Does religion make people intolerant?

October 21, 2015 | Viewpoints | Volume 19 Issue 21
Will Braun | Senior Writer

Predictably, CBC jumped on the story of presumed Bible Belt intolerance. The members of our smallish Southern Manitoba credit union voted down a merger with a larger Winnipeg-based credit union and the rumblings here were that the city credit union’s “sharia” mortgages did not align with “local values.” 

In a column entitled “Sickened by ‘Christian’ opposition,” Winkler Times editor Greg Vandermeulen dared to express disgust at the way credit union members here applauded anti-Muslim statements at a meeting prior to the vote. While acknowledging that many people will have voted against the merger for entirely sensible reasons, he said the applause at the meeting “came at all the wrong times and showed a side to people one would rather think wasn’t there.” As his title points out, this area is heavily influenced by the church, and as the phone book points out, ethnic Mennonites dominate.

CBC Radio and other media outlets learned of Vandermeulen’s column and ran with it, making us look less than compassionate—again. Five months earlier, the same merger had been voted down and CBC caught word of a former Winkler pastor who made some noise on social media about the city credit union’s support for lesbian/gay/bisexual/transgender/queer (LGBTQ) organizations. The journalism was thin, but the “backward Bible Belter” narrative plays well to the CBC crowd.

I happen to be a member of both credit unions and I’m a rural CBC listener, so I fall on all sides of this one. I didn’t really care if the merger was approved, but I do care about the less-than-noble gut response that Vandermeulen wrote about. I also care about the CBC impulse to sneer at the intolerant impulse. It all leads to polarization and it all ignores the fact that we are all on this earth together and every person is a mix of light and dark.

While I didn’t like CBC's coverage, I know that among the good Christians of this area there is plenty of ignorance, suspicion and animosity towards those who are different, whether indigenous, Muslim, generic city pagans, LGBTQ or whatever. We used to lump them all together as the “English,” a Low-German equivalent of “gentiles.” We all have this tendency to hunker down, to nurture feelings of superiority, to fight off the other, which is usually a stand-in for our own insecurities.

Of course, the recent election campaign focussed further attention on issues of tolerance, as the niqab and our response to Syrian refugees became points of partisan leverage.

I interviewed Peter Cantelon, a former Alliance Church pastor who has lived in Southern Manitoba for 10 years. He is another local columnist who gently encourages people to be compassionate to outsiders. He grew up in a poor, single-parent home in Guelph, Ont. He was judged on how he dressed and where he lived. Those who judged him didn’t bother to understand him, he says.

Cantelon wants to be different. In addition to writing, he has planned a public meeting at which Idris Elbakri, president of the Manitoba Islamic Association, will speak about Islam and respond to questions. Interest in the event, to be held on Nov. 21, 2015, in Morden, is high. Local ministerial members and civic leaders are invited. Cantelon recognizes it is easier not to understand others. Black and white is more convenient. “We don’t like shades of grey,” he says, but people and issues are complex.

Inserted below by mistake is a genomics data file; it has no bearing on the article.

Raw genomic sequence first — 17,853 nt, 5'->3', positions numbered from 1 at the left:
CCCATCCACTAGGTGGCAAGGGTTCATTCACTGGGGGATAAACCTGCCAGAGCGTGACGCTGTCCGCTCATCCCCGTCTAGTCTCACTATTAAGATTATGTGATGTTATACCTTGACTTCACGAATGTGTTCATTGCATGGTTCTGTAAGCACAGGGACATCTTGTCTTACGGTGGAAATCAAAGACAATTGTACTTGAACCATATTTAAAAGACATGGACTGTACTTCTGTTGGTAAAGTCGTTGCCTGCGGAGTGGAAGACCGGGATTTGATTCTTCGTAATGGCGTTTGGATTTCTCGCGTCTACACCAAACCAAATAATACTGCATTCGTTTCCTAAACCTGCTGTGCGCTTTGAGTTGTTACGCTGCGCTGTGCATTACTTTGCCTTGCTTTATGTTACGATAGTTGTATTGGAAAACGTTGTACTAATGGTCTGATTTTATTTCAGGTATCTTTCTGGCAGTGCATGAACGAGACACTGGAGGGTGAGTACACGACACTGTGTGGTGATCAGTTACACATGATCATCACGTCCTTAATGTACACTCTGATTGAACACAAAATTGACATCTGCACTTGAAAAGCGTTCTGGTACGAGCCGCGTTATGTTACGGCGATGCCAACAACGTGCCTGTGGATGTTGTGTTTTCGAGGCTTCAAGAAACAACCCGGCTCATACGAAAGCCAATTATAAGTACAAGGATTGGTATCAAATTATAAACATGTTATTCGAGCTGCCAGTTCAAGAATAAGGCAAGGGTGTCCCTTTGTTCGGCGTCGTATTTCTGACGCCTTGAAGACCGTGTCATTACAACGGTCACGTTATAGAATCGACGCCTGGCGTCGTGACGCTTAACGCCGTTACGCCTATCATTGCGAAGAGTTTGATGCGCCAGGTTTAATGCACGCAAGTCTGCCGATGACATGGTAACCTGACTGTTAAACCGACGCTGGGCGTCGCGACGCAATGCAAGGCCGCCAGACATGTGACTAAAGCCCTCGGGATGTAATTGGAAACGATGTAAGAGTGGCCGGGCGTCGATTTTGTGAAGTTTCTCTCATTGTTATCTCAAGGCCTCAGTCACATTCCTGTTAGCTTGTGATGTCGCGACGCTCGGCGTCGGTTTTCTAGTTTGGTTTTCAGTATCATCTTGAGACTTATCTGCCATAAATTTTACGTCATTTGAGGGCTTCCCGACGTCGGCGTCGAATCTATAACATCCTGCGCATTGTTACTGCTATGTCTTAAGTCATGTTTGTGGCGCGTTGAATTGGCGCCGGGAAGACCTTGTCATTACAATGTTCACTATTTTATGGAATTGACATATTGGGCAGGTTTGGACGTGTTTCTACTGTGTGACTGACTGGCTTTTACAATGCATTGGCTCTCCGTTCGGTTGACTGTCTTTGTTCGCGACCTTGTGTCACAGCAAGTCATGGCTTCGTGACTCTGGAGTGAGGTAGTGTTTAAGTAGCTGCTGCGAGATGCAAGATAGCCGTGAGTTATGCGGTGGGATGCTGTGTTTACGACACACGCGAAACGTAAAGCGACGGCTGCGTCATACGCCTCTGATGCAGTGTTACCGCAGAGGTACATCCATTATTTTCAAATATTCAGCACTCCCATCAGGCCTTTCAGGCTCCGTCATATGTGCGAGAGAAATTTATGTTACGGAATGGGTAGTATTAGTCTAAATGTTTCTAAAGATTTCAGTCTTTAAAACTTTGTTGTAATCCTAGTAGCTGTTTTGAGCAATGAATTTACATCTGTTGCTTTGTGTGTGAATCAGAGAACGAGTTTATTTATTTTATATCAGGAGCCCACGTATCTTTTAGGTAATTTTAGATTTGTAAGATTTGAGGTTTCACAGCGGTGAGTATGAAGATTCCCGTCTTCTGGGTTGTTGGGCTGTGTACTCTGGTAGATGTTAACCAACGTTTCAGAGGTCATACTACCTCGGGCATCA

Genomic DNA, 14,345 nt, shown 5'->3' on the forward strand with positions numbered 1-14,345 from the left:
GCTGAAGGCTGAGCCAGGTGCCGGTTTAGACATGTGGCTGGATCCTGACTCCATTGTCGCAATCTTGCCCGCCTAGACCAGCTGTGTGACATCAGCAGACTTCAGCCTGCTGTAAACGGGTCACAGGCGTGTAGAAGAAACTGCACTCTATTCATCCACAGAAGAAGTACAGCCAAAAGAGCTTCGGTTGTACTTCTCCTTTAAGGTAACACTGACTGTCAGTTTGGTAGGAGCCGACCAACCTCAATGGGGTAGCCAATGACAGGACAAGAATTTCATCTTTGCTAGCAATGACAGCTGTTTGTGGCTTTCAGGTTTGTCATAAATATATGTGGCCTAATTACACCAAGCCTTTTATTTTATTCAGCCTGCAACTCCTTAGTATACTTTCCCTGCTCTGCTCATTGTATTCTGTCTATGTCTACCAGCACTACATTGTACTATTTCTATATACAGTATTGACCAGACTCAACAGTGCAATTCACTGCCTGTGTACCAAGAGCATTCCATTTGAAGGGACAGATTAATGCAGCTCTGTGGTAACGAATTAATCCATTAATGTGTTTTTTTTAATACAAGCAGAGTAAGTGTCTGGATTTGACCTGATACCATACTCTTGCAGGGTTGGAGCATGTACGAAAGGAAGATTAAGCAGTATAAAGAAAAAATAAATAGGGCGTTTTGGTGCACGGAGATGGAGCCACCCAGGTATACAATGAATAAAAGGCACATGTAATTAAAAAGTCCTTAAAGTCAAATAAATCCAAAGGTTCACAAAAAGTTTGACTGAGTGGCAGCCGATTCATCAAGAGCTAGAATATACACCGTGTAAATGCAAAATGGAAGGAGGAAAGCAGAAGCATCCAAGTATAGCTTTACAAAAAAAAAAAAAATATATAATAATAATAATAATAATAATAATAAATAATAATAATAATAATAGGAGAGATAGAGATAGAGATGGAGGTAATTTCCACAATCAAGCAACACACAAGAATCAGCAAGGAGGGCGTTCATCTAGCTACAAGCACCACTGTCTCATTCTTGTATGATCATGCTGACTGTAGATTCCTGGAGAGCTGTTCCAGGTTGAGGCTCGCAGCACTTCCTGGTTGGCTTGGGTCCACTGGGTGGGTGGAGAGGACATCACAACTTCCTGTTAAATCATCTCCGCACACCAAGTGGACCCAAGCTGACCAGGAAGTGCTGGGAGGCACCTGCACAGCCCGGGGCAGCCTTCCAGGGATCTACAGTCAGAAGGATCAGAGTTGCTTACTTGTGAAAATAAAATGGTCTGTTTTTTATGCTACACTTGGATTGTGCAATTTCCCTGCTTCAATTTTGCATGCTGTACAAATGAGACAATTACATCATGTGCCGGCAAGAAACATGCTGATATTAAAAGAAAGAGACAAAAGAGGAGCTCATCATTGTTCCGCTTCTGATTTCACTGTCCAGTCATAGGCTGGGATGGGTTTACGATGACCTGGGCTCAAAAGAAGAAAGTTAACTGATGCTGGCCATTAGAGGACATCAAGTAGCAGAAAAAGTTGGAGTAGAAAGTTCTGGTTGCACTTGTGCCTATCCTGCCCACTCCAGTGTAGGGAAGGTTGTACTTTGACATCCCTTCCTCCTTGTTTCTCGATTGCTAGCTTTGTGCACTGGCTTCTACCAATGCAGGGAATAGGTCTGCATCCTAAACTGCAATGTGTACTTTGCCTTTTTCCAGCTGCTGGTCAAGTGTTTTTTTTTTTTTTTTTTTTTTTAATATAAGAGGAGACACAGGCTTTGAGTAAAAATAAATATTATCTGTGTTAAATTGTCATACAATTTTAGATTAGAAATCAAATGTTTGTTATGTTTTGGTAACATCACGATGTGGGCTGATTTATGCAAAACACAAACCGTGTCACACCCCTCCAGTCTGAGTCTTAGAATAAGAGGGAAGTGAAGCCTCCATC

Cantelon says too many people feel they have to fight to defend Christianity against cultural incursions. He says God is stronger than that. “Christianity will not vanish from the face of the earth,” just because we reach out to others, he says.

While critical of some elements of local culture, he is highly engaged in the community and lacks the chip-on-the-shoulder bitterness that sometimes inflicts “outsiders.”

A few provinces away, Dave Loewen also grapples with tolerance. He’s a city councillor in Abbotsford, B.C., a Mennonite-influenced community that has faced contentious issues. Most recently, residents vandalized and protested outside the home of a released pedophile who is also in the Circles of Support and Accountability (CoSA) program. Loewen credited Mayor Henry Braun with taking a calm, listening, face-to-face, transparent and patient approach.

Loewen says council is taking a similar approach to homelessness, which is a particular passion of his, as well as a touchy issue in the city. In 2013, city workers dumped chicken manure in an area frequented by homeless people, in an attempt to drive them away.

Under the current council, a group of protesters has occupied city land—across the street from the Mennonite Central Committee (MCC) office—and is suing the city in the hope of gaining the right to squat on public land. The city, along with MCC and some churches, have provided a range of services to the sometimes aggressive protesters, while also taking concrete steps to address homelessness more generally and to educate citizens about the value of such programs. (See “A good place to be homeless” and “Sunday dinners with the homeless.”

I’m only telling one side of a complex story, but the point is that while the situation is not resolved, it has not escalated to the point of counter-protests or significant public pressure to cut funding for homeless programs.

As issues of tolerance and fear swirl, what signal will the church send? Undoubtedly a mixed one. While heavily Mennonite areas vote for a party that fuels fear of people who break the law and pits self-interest against compassion for refugees, churches line up to sponsor refugees and many Mennonites befriend offenders. There will always be pockets of anger—and often the anger is understandable—but hopefully our compassion will be so bold and compelling that CBC will tell of it, even if it comes from the Bible Belt.

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